Alfa Romeo Nederland v. Multicar
Court: Netherlands Supreme Court
Date: January 8, 2010
LJN Number: BJ9352
Case: Under Commission Regulation (EC) No 1400/2002 of 31 July 2002 car dealers within a selective distribution system must be able to sell actively to any end user resident in an area within the European Union where selective distribution is used. Suppliers are however allowed to impose an obligation on the dealer not to sell new vehicles to independent resellers in areas where selective distribution is used.
Alfa Romeo Nederland decided to ask the District Court of Dordrecht for an injunction, when it noted that Anonymous, an independent reseller, sold new Alfa Romeo’s to the public. Alfa Romeo Nederland alleged that Anonymous committed a tort (an unlawful act under Dutch law), by consciously making use of a breach of obligation by car dealers, who under the selective distribution system are under an obligation not to sell new vehicles to independent resellers, like Anonymous. By acting in this manner, Anonymous brought itself in a better position than genuine Alfa Romeo car dealers, who are bound to act fully in accordance with the distribution agreement and who are expected to invest in marketing and sales of the Alfa Romeo brand.
Both the Court and the Court of Appeal ruled against Alfa Romeo Nederland. It was held that the sole breach of obligation did not necessarily lead to the conclusion that Anonymous committed a tort towards the Dutch dealers of the Alfa Romeo Network. Alfa Romeo Nederland decided to bring the case before the Netherlands Supreme Court.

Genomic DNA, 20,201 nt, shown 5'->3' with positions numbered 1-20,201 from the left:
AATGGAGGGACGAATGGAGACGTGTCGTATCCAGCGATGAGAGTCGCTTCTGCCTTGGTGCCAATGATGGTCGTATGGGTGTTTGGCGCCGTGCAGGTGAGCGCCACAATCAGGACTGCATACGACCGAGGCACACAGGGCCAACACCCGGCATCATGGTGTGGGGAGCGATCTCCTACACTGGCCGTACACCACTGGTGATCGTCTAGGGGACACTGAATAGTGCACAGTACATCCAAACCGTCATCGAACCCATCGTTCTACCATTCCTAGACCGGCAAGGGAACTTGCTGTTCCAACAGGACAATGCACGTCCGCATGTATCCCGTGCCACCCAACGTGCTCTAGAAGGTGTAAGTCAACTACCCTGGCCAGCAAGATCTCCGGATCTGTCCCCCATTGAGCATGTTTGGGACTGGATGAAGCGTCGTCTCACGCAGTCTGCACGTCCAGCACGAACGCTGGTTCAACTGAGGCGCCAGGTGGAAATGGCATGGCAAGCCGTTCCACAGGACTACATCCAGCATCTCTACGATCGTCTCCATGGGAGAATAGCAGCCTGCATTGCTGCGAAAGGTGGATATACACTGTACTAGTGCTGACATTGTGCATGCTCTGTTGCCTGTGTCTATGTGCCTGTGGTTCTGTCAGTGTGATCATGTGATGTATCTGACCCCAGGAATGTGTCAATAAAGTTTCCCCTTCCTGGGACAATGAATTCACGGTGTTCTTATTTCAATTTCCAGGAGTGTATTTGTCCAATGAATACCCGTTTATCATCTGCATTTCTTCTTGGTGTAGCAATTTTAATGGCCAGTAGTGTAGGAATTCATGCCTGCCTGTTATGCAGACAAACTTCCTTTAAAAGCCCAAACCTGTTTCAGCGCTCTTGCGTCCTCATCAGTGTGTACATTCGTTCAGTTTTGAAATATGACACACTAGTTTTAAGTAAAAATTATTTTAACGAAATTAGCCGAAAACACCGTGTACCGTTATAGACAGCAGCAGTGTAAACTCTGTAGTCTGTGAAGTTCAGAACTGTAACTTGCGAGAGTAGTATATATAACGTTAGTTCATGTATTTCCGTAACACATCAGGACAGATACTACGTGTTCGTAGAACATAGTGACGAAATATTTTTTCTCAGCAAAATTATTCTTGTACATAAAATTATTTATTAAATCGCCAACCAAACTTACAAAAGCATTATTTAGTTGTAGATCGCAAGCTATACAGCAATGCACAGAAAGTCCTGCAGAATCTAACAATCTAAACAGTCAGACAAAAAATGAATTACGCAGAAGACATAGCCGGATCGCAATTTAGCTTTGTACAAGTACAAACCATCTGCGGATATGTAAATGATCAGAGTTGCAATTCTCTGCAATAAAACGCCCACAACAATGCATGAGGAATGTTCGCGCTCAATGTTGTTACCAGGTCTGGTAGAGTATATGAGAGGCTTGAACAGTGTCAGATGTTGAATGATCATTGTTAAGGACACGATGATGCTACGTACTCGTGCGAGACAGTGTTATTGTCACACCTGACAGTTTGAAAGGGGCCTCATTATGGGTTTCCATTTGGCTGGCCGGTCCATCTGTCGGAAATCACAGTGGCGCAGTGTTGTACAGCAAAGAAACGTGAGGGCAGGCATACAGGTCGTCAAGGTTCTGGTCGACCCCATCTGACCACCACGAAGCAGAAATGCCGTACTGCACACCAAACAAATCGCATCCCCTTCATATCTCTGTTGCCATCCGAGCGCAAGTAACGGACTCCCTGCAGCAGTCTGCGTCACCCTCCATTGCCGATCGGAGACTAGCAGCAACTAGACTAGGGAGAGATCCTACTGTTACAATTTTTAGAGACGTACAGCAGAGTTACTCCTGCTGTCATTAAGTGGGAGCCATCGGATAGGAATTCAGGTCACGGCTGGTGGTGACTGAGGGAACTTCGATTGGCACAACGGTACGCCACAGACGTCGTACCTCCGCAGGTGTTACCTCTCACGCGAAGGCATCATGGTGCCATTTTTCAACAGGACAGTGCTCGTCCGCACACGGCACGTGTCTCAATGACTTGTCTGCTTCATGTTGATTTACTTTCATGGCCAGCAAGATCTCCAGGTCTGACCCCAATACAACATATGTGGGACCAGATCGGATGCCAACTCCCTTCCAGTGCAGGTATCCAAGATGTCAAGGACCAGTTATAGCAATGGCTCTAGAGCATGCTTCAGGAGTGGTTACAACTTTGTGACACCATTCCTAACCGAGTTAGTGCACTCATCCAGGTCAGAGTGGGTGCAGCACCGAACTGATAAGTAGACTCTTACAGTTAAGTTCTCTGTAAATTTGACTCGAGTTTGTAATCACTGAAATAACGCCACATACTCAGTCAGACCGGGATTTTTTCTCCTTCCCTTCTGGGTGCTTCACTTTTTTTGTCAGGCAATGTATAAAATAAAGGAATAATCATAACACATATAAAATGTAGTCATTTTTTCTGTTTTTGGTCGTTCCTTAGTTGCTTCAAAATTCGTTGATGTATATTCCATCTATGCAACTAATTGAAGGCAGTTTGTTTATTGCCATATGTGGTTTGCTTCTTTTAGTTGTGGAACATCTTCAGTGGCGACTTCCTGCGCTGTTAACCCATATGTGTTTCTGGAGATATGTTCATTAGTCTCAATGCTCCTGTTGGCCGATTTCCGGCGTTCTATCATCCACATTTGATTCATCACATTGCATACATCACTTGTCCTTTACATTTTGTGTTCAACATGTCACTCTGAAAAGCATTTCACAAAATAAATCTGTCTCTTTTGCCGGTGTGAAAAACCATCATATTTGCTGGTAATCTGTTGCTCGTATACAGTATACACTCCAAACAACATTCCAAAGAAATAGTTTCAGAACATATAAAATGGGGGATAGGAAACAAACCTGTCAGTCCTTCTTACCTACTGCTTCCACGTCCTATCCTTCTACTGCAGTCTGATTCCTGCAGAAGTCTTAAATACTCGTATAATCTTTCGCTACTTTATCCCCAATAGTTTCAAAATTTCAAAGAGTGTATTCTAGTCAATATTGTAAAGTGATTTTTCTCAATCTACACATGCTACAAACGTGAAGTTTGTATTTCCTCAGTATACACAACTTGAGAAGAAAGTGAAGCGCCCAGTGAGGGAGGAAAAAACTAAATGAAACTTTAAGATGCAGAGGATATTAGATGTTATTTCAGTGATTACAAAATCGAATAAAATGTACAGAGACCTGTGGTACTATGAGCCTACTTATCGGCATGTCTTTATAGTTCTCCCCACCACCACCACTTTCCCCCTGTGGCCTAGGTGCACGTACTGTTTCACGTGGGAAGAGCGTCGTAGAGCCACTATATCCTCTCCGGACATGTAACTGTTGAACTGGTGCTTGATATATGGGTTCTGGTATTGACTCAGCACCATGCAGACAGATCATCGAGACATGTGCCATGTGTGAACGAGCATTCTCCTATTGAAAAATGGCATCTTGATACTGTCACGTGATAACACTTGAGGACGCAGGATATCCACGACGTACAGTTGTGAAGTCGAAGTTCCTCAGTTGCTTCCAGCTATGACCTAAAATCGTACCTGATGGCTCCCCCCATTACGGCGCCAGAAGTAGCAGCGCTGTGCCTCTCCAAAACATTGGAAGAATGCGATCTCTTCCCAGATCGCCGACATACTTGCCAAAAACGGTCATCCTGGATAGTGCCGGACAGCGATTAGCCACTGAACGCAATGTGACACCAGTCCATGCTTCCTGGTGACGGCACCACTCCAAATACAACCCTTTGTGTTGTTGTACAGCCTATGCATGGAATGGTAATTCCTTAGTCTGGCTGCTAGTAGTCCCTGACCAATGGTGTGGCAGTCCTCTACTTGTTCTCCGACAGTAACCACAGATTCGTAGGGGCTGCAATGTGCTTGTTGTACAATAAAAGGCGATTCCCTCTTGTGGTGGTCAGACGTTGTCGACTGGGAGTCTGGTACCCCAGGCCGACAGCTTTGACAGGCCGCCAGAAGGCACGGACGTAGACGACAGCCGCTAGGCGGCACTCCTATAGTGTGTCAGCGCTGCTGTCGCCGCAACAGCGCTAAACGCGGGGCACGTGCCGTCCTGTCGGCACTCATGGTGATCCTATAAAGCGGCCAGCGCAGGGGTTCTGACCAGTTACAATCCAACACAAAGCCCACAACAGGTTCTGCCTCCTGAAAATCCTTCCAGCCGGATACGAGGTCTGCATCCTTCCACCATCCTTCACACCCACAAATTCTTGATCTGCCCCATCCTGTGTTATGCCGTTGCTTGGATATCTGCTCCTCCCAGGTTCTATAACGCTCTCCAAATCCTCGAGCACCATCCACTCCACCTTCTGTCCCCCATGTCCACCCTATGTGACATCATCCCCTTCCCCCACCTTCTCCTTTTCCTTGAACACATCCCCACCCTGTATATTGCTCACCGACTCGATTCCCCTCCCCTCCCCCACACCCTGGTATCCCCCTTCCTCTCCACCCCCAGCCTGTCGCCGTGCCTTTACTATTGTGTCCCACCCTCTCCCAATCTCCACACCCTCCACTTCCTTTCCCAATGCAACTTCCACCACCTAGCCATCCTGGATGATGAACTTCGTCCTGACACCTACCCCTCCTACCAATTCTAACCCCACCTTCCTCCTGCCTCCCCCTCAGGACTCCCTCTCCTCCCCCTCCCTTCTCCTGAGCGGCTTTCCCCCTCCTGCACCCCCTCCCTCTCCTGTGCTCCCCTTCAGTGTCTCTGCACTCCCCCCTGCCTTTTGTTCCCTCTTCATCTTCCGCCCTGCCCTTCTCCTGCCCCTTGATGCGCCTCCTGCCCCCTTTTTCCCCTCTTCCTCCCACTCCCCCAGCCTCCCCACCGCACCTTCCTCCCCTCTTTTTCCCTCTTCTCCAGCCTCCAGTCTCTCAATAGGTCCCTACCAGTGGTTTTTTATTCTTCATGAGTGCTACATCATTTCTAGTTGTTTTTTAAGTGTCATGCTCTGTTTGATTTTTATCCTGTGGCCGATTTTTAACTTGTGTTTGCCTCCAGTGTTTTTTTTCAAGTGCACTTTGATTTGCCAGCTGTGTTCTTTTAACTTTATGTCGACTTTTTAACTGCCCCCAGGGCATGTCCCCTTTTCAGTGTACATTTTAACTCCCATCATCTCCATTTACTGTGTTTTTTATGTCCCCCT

Held: The Netherlands Supreme Court rules that, if an independent reseller:
(a) resells products that have been obtained by consciously using the fact that a reseller bound by a selective distribution system breached its contractual obligation towards the distributor, and;
(b) by selling the thus acquired products directly competes with other merchants who are tied a similar contractual obligation, and;
(c) this reseller benefits from the fact that these bound resellers are in a less favorable position because of the contractual obligation;
this can constitute a tort or unlawful act under Dutch law towards these other merchants.
Furthermore, the circumstances described under (a) to (c) can constitute a tort towards the distributor, if the unfair competition as described undermines the distribution system, for example where this invites bound resellers to similar strategies or where this would lead to a situation where third parties might not want to join the selective distribution system. The decision of the Court of Appeal is quashed and the case is referred back to another Court of Appeal.